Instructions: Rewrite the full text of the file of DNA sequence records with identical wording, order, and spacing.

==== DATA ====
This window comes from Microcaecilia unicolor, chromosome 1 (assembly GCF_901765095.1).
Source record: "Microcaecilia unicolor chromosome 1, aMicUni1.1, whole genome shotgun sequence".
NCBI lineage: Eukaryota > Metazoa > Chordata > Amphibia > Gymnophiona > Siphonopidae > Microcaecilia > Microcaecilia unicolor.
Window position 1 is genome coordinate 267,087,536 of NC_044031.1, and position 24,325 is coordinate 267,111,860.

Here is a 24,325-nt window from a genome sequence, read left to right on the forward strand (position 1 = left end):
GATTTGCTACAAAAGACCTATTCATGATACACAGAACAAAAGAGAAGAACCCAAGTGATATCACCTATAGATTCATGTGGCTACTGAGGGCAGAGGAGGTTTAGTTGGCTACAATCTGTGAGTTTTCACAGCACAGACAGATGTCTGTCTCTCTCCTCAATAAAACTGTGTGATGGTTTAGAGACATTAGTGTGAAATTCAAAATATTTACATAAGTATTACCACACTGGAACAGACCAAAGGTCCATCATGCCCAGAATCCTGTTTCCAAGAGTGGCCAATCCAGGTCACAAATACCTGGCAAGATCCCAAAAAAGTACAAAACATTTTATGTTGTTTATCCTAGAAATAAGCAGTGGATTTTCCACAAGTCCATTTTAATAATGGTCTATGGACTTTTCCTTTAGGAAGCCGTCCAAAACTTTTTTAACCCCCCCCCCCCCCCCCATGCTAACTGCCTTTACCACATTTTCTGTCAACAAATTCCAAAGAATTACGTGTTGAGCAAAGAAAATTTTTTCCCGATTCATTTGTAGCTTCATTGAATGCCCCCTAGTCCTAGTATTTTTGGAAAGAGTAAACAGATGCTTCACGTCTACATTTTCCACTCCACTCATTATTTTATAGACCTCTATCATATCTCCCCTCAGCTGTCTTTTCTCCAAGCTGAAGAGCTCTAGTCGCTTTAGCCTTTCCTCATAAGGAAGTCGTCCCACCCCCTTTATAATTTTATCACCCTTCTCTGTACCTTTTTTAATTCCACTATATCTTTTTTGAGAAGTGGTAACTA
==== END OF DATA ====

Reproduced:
This window comes from Microcaecilia unicolor, chromosome 1 (assembly GCF_901765095.1).
Source record: "Microcaecilia unicolor chromosome 1, aMicUni1.1, whole genome shotgun sequence".
NCBI lineage: Eukaryota > Metazoa > Chordata > Amphibia > Gymnophiona > Siphonopidae > Microcaecilia > Microcaecilia unicolor.
Window position 1 is genome coordinate 267,087,536 of NC_044031.1, and position 24,325 is coordinate 267,111,860.

Here is a 24,325-nt window from a genome sequence, read left to right on the forward strand (position 1 = left end):
GATTTGCTACAAAAGACCTATTCATGATACACAGAACAAAAGAGAAGAACCCAAGTGATATCACCTATAGATTCATGTGGCTACTGAGGGCAGAGGAGGTTTAGTTGGCTACAATCTGTGAGTTTTCACAGCACAGACAGATGTCTGTCTCTCTCCTCAATAAAACTGTGTGATGGTTTAGAGACATTAGTGTGAAATTCAAAATATTTACATAAGTATTACCACACTGGAACAGACCAAAGGTCCATCATGCCCAGAATCCTGTTTCCAAGAGTGGCCAATCCAGGTCACAAATACCTGGCAAGATCCCAAAAAAGTACAAAACATTTTATGTTGTTTATCCTAGAAATAAGCAGTGGATTTTCCACAAGTCCATTTTAATAATGGTCTATGGACTTTTCCTTTAGGAAGCCGTCCAAAACTTTTTTAACCCCCCCCCCCCCCCCCATGCTAACTGCCTTTACCACATTTTCTGTCAACAAATTCCAAAGAATTACGTGTTGAGCAAAGAAAATTTTTTCCCGATTCATTTGTAGCTTCATTGAATGCCCCCTAGTCCTAGTATTTTTGGAAAGAGTAAACAGATGCTTCACGTCTACATTTTCCACTCCACTCATTATTTTATAGACCTCTATCATATCTCCCCTCAGCTGTCTTTTCTCCAAGCTGAAGAGCTCTAGTCGCTTTAGCCTTTCCTCATAAGGAAGTCGTCCCACCCCCTTTATAATTTTATCACCCTTCTCTGTACCTTTTTTAATTCCACTATATCTTTTTTGAGAAGTGGTAACTA